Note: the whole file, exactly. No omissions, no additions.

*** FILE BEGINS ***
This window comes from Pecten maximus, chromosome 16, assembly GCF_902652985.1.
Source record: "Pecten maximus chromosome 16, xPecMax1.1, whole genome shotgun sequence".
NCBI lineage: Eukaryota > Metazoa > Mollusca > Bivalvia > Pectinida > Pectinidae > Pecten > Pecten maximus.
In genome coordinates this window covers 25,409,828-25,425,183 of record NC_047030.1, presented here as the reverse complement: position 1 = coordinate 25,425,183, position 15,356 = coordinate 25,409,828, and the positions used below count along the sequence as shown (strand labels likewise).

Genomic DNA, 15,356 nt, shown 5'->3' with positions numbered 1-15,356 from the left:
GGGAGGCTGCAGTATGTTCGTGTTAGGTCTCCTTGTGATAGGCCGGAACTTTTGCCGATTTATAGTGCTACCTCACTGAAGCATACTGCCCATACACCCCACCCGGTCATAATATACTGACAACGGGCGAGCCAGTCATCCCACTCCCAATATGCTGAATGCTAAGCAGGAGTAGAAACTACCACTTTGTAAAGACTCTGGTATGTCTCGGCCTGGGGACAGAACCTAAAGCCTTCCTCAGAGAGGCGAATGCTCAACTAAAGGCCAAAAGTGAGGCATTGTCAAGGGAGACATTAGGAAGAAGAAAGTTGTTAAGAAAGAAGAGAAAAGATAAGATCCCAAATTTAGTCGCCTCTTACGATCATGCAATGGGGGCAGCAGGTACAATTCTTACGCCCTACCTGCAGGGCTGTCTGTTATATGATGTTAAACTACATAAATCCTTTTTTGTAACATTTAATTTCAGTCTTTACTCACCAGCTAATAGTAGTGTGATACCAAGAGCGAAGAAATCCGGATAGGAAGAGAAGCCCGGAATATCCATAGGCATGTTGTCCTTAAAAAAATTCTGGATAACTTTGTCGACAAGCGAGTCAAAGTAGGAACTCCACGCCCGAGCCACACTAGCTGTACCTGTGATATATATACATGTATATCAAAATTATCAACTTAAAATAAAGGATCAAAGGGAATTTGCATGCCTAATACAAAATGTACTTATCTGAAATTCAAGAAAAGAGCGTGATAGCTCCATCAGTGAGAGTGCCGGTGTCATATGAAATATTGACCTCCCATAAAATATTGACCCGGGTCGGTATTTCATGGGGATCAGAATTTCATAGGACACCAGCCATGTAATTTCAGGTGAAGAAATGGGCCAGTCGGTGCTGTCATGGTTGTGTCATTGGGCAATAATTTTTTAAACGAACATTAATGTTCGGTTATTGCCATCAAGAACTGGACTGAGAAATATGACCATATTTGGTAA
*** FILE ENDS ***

This window comes from Pecten maximus, chromosome 16, assembly GCF_902652985.1.
Source record: "Pecten maximus chromosome 16, xPecMax1.1, whole genome shotgun sequence".
NCBI lineage: Eukaryota > Metazoa > Mollusca > Bivalvia > Pectinida > Pectinidae > Pecten > Pecten maximus.
In genome coordinates this window covers 25,409,828-25,425,183 of record NC_047030.1, presented here as the reverse complement: position 1 = coordinate 25,425,183, position 15,356 = coordinate 25,409,828, and the positions used below count along the sequence as shown (strand labels likewise).

Genomic DNA, 15,356 nt, shown 5'->3' with positions numbered 1-15,356 from the left:
GGGAGGCTGCAGTATGTTCGTGTTAGGTCTCCTTGTGATAGGCCGGAACTTTTGCCGATTTATAGTGCTACCTCACTGAAGCATACTGCCCATACACCCCACCCGGTCATAATATACTGACAACGGGCGAGCCAGTCATCCCACTCCCAATATGCTGAATGCTAAGCAGGAGTAGAAACTACCACTTTGTAAAGACTCTGGTATGTCTCGGCCTGGGGACAGAACCTAAAGCCTTCCTCAGAGAGGCGAATGCTCAACTAAAGGCCAAAAGTGAGGCATTGTCAAGGGAGACATTAGGAAGAAGAAAGTTGTTAAGAAAGAAGAGAAAAGATAAGATCCCAAATTTAGTCGCCTCTTACGATCATGCAATGGGGGCAGCAGGTACAATTCTTACGCCCTACCTGCAGGGCTGTCTGTTATATGATGTTAAACTACATAAATCCTTTTTTGTAACATTTAATTTCAGTCTTTACTCACCAGCTAATAGTAGTGTGATACCAAGAGCGAAGAAATCCGGATAGGAAGAGAAGCCCGGAATATCCATAGGCATGTTGTCCTTAAAAAAATTCTGGATAACTTTGTCGACAAGCGAGTCAAAGTAGGAACTCCACGCCCGAGCCACACTAGCTGTACCTGTGATATATATACATGTATATCAAAATTATCAACTTAAAATAAAGGATCAAAGGGAATTTGCATGCCTAATACAAAATGTACTTATCTGAAATTCAAGAAAAGAGCGTGATAGCTCCATCAGTGAGAGTGCCGGTGTCATATGAAATATTGACCTCCCATAAAATATTGACCCGGGTCGGTATTTCATGGGGATCAGAATTTCATAGGACACCAGCCATGTAATTTCAGGTGAAGAAATGGGCCAGTCGGTGCTGTCATGGTTGTGTCATTGGGCAATAATTTTTTAAACGAACATTAATGTTCGGTTATTGCCATCAAGAACTGGACTGAGAAATATGACCATATTTGGTAA